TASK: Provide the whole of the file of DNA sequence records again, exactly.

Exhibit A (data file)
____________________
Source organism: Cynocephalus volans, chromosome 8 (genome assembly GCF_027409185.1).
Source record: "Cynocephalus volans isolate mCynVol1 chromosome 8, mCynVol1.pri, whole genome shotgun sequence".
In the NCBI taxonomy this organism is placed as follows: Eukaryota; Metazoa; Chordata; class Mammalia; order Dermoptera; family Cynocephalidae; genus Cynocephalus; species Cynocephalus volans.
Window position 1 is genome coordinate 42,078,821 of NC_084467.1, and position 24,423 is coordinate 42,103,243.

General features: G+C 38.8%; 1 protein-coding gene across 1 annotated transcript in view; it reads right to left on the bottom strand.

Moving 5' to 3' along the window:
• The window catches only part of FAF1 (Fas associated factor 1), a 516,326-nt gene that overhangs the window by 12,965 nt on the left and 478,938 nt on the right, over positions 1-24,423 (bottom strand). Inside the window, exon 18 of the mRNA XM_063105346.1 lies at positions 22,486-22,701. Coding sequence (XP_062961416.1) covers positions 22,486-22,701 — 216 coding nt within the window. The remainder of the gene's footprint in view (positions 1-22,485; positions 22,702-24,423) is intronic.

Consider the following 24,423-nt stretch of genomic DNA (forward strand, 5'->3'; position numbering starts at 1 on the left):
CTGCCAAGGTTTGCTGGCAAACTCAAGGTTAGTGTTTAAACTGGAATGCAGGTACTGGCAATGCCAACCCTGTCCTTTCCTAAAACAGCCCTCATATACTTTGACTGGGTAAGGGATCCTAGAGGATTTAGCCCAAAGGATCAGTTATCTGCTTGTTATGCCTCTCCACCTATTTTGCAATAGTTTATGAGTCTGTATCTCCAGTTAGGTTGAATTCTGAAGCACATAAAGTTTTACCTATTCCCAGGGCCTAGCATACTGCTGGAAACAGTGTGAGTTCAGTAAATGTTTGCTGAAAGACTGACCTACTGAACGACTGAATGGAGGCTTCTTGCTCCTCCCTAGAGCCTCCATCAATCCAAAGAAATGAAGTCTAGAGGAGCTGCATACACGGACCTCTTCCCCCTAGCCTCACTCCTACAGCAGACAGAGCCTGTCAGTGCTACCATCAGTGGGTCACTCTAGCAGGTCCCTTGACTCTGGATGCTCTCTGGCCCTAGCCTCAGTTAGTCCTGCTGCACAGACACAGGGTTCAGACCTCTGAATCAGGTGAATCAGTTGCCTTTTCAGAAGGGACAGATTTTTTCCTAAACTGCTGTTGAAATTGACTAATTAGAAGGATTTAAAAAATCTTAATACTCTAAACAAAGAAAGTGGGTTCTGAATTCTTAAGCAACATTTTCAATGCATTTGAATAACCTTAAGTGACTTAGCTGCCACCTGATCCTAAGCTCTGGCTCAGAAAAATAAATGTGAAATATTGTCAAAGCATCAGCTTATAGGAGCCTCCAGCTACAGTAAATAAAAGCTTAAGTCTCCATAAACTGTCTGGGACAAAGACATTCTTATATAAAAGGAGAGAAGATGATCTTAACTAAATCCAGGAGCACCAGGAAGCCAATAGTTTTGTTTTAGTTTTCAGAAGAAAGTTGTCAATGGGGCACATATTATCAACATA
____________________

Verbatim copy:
Source organism: Cynocephalus volans, chromosome 8 (genome assembly GCF_027409185.1).
Source record: "Cynocephalus volans isolate mCynVol1 chromosome 8, mCynVol1.pri, whole genome shotgun sequence".
In the NCBI taxonomy this organism is placed as follows: Eukaryota; Metazoa; Chordata; class Mammalia; order Dermoptera; family Cynocephalidae; genus Cynocephalus; species Cynocephalus volans.
Window position 1 is genome coordinate 42,078,821 of NC_084467.1, and position 24,423 is coordinate 42,103,243.

General features: G+C 38.8%; 1 protein-coding gene across 1 annotated transcript in view; it reads right to left on the bottom strand.

Moving 5' to 3' along the window:
• The window catches only part of FAF1 (Fas associated factor 1), a 516,326-nt gene that overhangs the window by 12,965 nt on the left and 478,938 nt on the right, over positions 1-24,423 (bottom strand). Inside the window, exon 18 of the mRNA XM_063105346.1 lies at positions 22,486-22,701. Coding sequence (XP_062961416.1) covers positions 22,486-22,701 — 216 coding nt within the window. The remainder of the gene's footprint in view (positions 1-22,485; positions 22,702-24,423) is intronic.

Consider the following 24,423-nt stretch of genomic DNA (forward strand, 5'->3'; position numbering starts at 1 on the left):
CTGCCAAGGTTTGCTGGCAAACTCAAGGTTAGTGTTTAAACTGGAATGCAGGTACTGGCAATGCCAACCCTGTCCTTTCCTAAAACAGCCCTCATATACTTTGACTGGGTAAGGGATCCTAGAGGATTTAGCCCAAAGGATCAGTTATCTGCTTGTTATGCCTCTCCACCTATTTTGCAATAGTTTATGAGTCTGTATCTCCAGTTAGGTTGAATTCTGAAGCACATAAAGTTTTACCTATTCCCAGGGCCTAGCATACTGCTGGAAACAGTGTGAGTTCAGTAAATGTTTGCTGAAAGACTGACCTACTGAACGACTGAATGGAGGCTTCTTGCTCCTCCCTAGAGCCTCCATCAATCCAAAGAAATGAAGTCTAGAGGAGCTGCATACACGGACCTCTTCCCCCTAGCCTCACTCCTACAGCAGACAGAGCCTGTCAGTGCTACCATCAGTGGGTCACTCTAGCAGGTCCCTTGACTCTGGATGCTCTCTGGCCCTAGCCTCAGTTAGTCCTGCTGCACAGACACAGGGTTCAGACCTCTGAATCAGGTGAATCAGTTGCCTTTTCAGAAGGGACAGATTTTTTCCTAAACTGCTGTTGAAATTGACTAATTAGAAGGATTTAAAAAATCTTAATACTCTAAACAAAGAAAGTGGGTTCTGAATTCTTAAGCAACATTTTCAATGCATTTGAATAACCTTAAGTGACTTAGCTGCCACCTGATCCTAAGCTCTGGCTCAGAAAAATAAATGTGAAATATTGTCAAAGCATCAGCTTATAGGAGCCTCCAGCTACAGTAAATAAAAGCTTAAGTCTCCATAAACTGTCTGGGACAAAGACATTCTTATATAAAAGGAGAGAAGATGATCTTAACTAAATCCAGGAGCACCAGGAAGCCAATAGTTTTGTTTTAGTTTTCAGAAGAAAGTTGTCAATGGGGCACATATTATCAACATA